Who is your website for?
This is an important question. Obviously, it’s for your customers. But who exactly are your customers? The better you know, the better you can design your website.
As a quick example, let’s look at two potential customers for your Hawaii business. The first is someone who lives here in Hawaii. The second is someone who travels to Hawaii for vacation. Does your website need to be designed differently?
If your customers are located in Hawaii they may care more about how long you have been in business and how you support the community. You may want to consider a warmer design that reflects your history. If your customer is coming from outside Hawaii, they may be more attracted to a brighter, tropical feel. What about companies whose website needs to promote to both? What about the design that you like? Isn’t that also important?
Webdesign for Art or Purpose?
I recently came across an article about retro web design. You can find the full article here. The article discusses how some companies are choosing to use websites reminiscent of the 90s. Having built some websites in the 90s myself, I can tell you it wasn’t a great time for web design. I wish I still had them for the nostalgia. In fact, playing on the customer’s nostalgia is what some of these sites are designed for. They have taken their customers preferences into account and are using nostalgia as part of the design.
But what about using any design for just the creativity of it. One person in the article refers to wishing the web was more about creativity. Creativity can be implemented in any website, but when you are running a business, your website serves a purpose. Whether your website is informational, contains your store, or is designed get your customers to contact you, it needs to be designed with your customer in mind. Your website is a part of your business and should be as effective and profitable as possible.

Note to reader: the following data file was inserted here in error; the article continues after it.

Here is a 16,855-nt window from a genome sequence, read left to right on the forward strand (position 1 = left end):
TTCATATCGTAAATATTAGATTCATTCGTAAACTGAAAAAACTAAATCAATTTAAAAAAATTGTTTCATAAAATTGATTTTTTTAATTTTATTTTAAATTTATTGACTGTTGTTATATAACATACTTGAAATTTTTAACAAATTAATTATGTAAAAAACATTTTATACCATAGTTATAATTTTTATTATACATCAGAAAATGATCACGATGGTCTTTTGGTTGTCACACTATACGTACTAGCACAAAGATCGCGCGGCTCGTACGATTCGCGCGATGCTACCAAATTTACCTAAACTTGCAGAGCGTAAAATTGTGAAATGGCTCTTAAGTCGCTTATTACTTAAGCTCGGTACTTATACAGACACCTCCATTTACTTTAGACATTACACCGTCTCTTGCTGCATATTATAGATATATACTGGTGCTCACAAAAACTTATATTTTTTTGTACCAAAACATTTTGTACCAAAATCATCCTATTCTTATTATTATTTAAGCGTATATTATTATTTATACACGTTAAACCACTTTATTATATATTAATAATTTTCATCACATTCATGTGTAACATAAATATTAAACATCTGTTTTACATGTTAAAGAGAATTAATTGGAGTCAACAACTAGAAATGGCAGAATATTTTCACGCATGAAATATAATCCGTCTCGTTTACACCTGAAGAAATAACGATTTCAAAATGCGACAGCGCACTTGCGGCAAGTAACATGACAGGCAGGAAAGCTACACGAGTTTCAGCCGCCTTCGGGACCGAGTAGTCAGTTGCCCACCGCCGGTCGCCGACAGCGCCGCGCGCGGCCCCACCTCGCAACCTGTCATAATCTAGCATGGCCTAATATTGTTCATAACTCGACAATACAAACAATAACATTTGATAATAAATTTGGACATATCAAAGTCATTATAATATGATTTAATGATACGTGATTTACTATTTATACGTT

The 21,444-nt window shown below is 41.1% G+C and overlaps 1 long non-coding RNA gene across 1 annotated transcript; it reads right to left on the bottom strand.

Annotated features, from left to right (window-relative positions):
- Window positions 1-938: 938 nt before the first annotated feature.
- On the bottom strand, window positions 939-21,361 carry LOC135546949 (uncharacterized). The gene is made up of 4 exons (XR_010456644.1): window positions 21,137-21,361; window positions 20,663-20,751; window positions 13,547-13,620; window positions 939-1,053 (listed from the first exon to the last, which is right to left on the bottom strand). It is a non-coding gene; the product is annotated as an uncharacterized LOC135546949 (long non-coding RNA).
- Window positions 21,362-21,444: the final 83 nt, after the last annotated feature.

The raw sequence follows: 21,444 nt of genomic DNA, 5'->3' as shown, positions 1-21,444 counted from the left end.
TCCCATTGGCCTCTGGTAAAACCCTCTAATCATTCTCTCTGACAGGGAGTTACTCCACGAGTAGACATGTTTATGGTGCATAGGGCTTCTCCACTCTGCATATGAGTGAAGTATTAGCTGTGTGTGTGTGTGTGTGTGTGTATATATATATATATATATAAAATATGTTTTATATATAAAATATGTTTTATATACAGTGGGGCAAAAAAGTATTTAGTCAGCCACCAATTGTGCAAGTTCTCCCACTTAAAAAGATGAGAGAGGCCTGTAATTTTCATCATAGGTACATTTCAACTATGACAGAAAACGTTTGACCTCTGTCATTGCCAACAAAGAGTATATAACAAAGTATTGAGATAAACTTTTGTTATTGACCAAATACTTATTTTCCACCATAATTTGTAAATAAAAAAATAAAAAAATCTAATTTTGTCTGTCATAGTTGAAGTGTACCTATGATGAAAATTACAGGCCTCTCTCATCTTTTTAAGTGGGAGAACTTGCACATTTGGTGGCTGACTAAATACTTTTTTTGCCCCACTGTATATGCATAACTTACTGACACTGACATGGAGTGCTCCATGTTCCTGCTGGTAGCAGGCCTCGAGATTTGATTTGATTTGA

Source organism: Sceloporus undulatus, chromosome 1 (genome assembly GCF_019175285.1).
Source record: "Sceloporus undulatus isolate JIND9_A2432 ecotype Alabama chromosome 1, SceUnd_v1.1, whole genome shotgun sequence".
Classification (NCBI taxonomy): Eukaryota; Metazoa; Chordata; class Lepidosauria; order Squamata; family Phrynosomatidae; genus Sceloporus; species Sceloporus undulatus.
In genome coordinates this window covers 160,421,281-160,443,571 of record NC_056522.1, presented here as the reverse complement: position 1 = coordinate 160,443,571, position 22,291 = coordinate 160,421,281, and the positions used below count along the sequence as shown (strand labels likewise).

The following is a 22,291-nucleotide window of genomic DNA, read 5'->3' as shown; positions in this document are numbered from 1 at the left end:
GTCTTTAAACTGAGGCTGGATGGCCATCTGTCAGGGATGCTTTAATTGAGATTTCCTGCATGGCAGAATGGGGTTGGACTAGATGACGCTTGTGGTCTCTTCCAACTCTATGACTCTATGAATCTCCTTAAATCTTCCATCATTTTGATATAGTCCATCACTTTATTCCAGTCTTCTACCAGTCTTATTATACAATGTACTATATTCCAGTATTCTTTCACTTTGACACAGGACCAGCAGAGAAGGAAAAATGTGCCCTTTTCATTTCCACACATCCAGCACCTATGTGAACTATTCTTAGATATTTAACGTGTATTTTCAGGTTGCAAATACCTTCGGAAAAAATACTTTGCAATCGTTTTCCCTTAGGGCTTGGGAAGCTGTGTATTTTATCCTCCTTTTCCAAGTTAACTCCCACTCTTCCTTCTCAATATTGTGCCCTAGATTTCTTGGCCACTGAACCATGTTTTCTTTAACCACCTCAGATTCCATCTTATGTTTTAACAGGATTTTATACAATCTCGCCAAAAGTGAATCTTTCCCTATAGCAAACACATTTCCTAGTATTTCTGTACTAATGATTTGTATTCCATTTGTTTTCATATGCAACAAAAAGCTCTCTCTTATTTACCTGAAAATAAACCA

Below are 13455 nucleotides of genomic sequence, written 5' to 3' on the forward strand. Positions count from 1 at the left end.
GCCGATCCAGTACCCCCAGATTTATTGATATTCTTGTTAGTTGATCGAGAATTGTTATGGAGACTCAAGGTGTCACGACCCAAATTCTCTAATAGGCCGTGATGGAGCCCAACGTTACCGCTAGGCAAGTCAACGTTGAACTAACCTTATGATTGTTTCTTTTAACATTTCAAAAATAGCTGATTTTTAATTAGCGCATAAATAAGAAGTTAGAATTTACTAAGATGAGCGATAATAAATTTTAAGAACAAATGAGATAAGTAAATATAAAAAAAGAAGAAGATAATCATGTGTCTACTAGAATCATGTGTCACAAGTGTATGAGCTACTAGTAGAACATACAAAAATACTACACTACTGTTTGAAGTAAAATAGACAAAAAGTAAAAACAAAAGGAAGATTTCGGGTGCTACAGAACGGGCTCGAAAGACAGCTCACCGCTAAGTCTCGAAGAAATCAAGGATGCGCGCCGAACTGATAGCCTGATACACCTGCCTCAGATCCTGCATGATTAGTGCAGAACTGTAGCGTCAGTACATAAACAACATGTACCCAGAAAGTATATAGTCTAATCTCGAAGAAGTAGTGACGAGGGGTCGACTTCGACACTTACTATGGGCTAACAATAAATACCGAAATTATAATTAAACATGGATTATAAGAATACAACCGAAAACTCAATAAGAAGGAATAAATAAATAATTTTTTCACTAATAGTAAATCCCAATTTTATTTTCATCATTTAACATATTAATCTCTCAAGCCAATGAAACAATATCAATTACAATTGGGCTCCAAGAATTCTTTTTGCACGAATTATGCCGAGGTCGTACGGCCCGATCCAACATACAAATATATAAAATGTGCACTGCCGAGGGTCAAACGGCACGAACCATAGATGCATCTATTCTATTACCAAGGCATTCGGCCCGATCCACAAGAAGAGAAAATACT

If your business is known for its creativity then you can show this to your customers by incorporating it into the design. Your website should show a little of your personality. A company could also create a website that is so unique people want to share it. Notice there is a purpose to the creativity. It still focuses on the customer rather than the designer or the business.
So how do you choose the right design for your customers? You create your design and content to cater to your ideal customer. Following the 80/20 principle these customers are likely responsible for the majority of your business.
Creating a persona
A persona is a fictional character that represents your ideal customer. A persona has a name, a profile, and buying, reading and internet habits. A have included a sample persona below that a real estate company might create.
- Name: Susan Hawaii
- Age: 49
- Married with two grown children who have moved out.
- Location: Lives in Pheonix and visits the Big Island twice a year
- Watches 2 hours of tv
- Spends at least 2 hours a day on the internet and is active in social media (mostly Facebook)
- She is a home owner
- Makes $80,000